As the nation commemorates the arrival of Christopher Columbus to the so-called "New World" in 1492, indigenous activists at Fort Lewis College in Durango, Colorado, are pushing for schools to teach the "real history of the Americas" and to celebrate indigenous culture. "Columbus Day" has long evoked sadness and anger amongst people of color, especially Native Americans, who object to honoring a man who opened the door to European colonization, the exploitation of native peoples and the slave trade. We’re joined by three guests involved with "The Real History of the Americas" day: Esther Belin, a writing instructor at Fort Lewis College and a member of the Navajo Nation; Shirena Trujillo Long, coordinator of El Centro de Muchos Colores at Fort Lewis College and chair of the “The Real History of the Americas” Committee; and student activist Noel Alla-Ta-Ha, a member of the White Mountain Apache tribe and Fort Lewis College senior.
On “Columbus Day” — known to many as Indigenous Peoples Day — we’re joined by Dennis Banks, a legendary Native American activist from the Ojibwa Tribe. In 1968, he co-founded the American Indian Movement. A year later he took part in the occupation of Alcatraz Island in California. In 1972 he assisted in AIM’s "Trail of Broken Treaties," a caravan of numerous activist groups across the United States to Washington, D.C., to call attention to the plight of Native Americans. That same year AIM took over the Bureau of Indian Affairs building in Washington, D.C. In early 1973, AIM members took over and occupied Wounded Knee on the Pine Ridge Indian Reservation for 71 days, which some have come to call Wounded Knee II. Earlier this year, he led a cross country walk from Alcatraz to Washington calling for the release of imprisoned Native American activist Leonard Peltier. Banks share his thoughts about “Columbus Day", the U.S. treatment of American Indians, and his own story of growing up in the BIA boarding school system.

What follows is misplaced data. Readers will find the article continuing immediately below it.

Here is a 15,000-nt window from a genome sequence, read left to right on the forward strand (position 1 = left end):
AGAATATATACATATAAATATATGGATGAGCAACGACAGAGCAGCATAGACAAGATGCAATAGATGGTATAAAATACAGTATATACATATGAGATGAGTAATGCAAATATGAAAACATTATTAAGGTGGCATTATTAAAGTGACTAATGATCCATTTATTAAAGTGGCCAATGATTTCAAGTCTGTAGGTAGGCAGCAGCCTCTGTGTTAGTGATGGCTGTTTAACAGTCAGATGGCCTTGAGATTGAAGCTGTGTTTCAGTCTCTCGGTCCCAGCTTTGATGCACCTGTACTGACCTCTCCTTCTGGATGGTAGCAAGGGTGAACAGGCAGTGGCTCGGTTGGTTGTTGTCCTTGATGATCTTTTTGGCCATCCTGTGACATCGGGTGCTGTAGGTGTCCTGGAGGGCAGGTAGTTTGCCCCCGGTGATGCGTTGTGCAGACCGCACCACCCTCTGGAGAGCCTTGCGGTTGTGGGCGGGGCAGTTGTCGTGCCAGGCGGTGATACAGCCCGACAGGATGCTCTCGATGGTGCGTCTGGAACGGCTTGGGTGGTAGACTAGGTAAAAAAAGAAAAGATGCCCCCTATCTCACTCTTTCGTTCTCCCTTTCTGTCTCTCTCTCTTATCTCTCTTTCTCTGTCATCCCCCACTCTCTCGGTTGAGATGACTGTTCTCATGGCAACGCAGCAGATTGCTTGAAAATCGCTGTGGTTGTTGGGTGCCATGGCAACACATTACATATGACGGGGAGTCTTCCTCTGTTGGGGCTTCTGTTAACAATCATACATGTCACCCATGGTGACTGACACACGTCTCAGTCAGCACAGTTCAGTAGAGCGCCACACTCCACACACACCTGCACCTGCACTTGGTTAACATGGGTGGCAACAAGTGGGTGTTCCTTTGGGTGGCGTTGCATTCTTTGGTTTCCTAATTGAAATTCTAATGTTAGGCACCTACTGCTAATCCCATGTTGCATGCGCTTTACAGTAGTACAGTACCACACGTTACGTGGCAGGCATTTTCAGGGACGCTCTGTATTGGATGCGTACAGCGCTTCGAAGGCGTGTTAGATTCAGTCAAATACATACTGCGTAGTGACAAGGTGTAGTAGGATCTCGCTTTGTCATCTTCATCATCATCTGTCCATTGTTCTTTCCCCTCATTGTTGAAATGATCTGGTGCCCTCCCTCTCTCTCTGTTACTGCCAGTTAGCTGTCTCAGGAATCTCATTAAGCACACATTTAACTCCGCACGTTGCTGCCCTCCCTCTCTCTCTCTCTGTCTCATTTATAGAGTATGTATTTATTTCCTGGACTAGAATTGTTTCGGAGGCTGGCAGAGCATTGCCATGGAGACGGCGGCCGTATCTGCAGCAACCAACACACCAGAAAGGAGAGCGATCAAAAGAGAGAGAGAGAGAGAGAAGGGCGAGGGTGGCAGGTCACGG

Dennis Banks, the legendary Native American activist and co-founder of the American Indian Movement, was in New York City this weekend to serve as a jurist at the Russell Tribunal on Palestine, an international people’s tribunal created in 2009 to bring attention to the responsibility other states bear for Israel’s violations of international law. Banks says, "What is happening to [Palestinians] is what we went through during the last century. It is, unfortunately, the same people [backing it]: it is the U.S. government which funnels money to Israel, and then it goes to hurt the Palestinian people."
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